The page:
of dissolved organic C and N, with the overall spatial pattern related closely to sediment organic content. There was little
correlation between PO4
3− flux and metabolism, which we attribute to geochemical processes. At the two sites having the lowest salinities, PO4
3− flux was directed into the sediments. On average, between 22% and 32% of total system metabolism was attributable to the
benthos. The mid estuary site was an exception, as benthic metabolism accounted for 95% of the total, which is attributable
to high densities of filter-feeding clams. Benthic remineralization supplied from less than 1% to over 190% of the N requirements
and 0% to 21% of the P requirements of primary producers in this system. Estimates of denitrification calculated from stoichiometry
of C and N fluxes ranged from 0% for the upper and mid estuary site to 35% for the freshwater site to 100% of sediment organic
N remineralization at the marine site. We hypothesize that low values in the upper and mid estuary are attributable to enhanced
+ fluxes during summer due to desorption of exchangeable ammonium from rising porewater salinity. NH4
+ desorption during summer may be a mechanism that maintains high rates of pelagic primary production at a time of low inorganic
N inputs from the watershed.
Estuaries and Coasts 12/1999; 22(4):863-881. · 2.25 Impact Factor
[Show abstract][Hide abstract] ABSTRACT: Using stable isotopes, we assessed the effects of long-term sewage inputs within Boston Harbor and extending into adjacent Massachusetts Bay. We used nitrogen and sulfur stable isotopes (δ15N and δ34S) to distinguish between sources of these elements to sediments, particulate organic matter, algae, and animals. The isotope data revealed the widespread presence of sewage-derived particulate and dissolved materials. Incorporation of sewage-derived effluent particulates into sediments of the harbor and into Massachusetts Bay was apparent in the δ15N values of surface sediments and in sediment profiles. Changes towards more typical marine values over time indicated a lessening of sewage inputs. The incorporation of sewage particulates into blue mussels as revealed by the combination of δ15N and δ34S values in their tissues was also evident and suggested the importance of sewage-derived nutrients to the local food web.
Marine Environmental Research 10/1999; · 2.33 Impact Factor
[Show abstract][Hide abstract] ABSTRACT: To gain insight into the importance of the benthos in carbon and nutrient budgets of Boston Harbor and surrounding bays, we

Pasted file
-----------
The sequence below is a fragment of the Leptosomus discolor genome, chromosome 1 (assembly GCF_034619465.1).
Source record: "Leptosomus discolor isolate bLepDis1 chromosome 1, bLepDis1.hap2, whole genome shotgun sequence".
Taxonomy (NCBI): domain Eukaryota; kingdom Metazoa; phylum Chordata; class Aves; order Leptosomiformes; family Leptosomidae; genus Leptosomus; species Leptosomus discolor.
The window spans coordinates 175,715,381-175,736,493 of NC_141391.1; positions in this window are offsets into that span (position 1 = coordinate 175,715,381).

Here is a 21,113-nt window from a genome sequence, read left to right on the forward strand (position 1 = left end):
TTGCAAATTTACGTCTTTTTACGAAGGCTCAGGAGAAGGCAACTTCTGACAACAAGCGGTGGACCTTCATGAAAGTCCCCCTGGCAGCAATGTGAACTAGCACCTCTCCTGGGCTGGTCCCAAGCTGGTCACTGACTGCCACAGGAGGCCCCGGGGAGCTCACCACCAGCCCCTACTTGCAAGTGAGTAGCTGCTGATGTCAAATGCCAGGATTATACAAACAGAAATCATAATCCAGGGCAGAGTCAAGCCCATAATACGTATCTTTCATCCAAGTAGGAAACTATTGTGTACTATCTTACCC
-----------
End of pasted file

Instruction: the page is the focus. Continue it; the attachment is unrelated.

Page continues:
measured sediment-water exchanges of oxygen, total carbon dioxide (DIC), nitrogen (ammonium, nitrate+nitrite, urea, N2O), silicate, and phosphorus at several stations in different sedimentary environments just prior to and subsequent to cessation
of sewage sludge disposal in the harbor. The ratio of the average annual DIC release to O2 uptake at three primary stations ranged from 0.84 to 1.99. Annual average DIC:DIN flux ratios were consistently greater than
predicted from the Redfield ratio, suggesting substantial losses of mineralized N. The pattern was less clear for P: some
stations showed evidence that the sediments were a sink for P while others appeared to be a net source to the water column
over the study period. In general, temporal and spatial patterns of respiration, nutrient fluxes, and flux ratios were not
consistently related to measures of sediment oxidation-reduction status such as Eh or dissolved sulfide. Sediments from Boston
Harbor metabolize a relatively high percentage (46%) of the organic matter inputs from phytoplankton production and allochthonous
inputs when compared to most estuarine systems. Nutrient regeneration from the benthos is equivalent to 40% of the N, 29%
of the P, and more than 60% of the Si demand of the phytoplankton. However, the role of the benthos in supporting primary
production at the present time may be minor as nutrient inputs from sewage and other sources exceed benthic fluxes of N and
P by 10-fold and Si by 4-fold. Our estimates of denitrification from DIC:DIN fluxes suggests that about 45% of the N mineralized
in the sediments is denitrified, which accounts for about 17% of the N inputs from land.
Estuaries and Coasts 06/1997; 20(2):346-364. · 2.25 Impact Factor
[Show abstract][Hide abstract] ABSTRACT: The decomposition of organic matter and the regeneration of nitrogen in the sediments of Buzzards Bay, Massachusetts were examined by measuring benthic fluxes of oxygen and dissolved inorganic nitrogen (DIN). Benthic respiration (O2 consumption) rates measured from one site yielded an estimate of 6580 g C m-2 oxidized annually. Comparing the annual release of DIN with the consumption of O2 led to an estimate of N loss from the benthic-pelagic system, most likely as N2 gas via denitrification, corresponding to 1432% of the N remineralized from organic matter decomposition. Using path analysis, benthic flux rates of O2 and DIN over a seasonal cycle in Buzzards Bay were determined to be related to water temperature and sediment photosynthetic pigments (chlorophyll a and phaeopigments). The rate of DIN release was also negatively related to the particulate organic N (PON) pool as well. The relationship of benthic fluxes to sedimentary pigment concentrations suggested that pigments were good indicators of labile organic matter input to sediments. Macrofauna appeared to have a direct negative effect, as well as a positive indirect effect on DIN release. Benthic respiration rates were not related to sedimentary particulate organic C (POC) or PON content, or macrofaunal abundances. Release rates of DIN were also unrelated to POC pools. Benthic flux rates measured at 12 sites in Buzzards Bay during August 1989 varied by less than a factor of 2 for benthic respiration and less than a factor of 3 for DIN release. The only environmental factor that emerged from path analysis as related (negatively) to the spatial pattern of benthic flux rates in August was water depth. Other factors, such as organic pools, pigment concentrations, macrofauna, and distance from the New Bedford sewage outfall were not related to the spatial patterns of benthic fluxes in Buzzards Bay. The combination of seasonal and spatial observations indicate that the processes oxidizing organic matter in Buzzards Bay sediments are controlled by temperature and the delivery of labile organic matter to the sediment surface. Benthic flux rates in Buzzards Bay were generally low, but N recycling efficiency was high, relative to similar coastal environments.
Journal of Marine Research 12/1994; 53(1):107-135. · 0.99 Impact Factor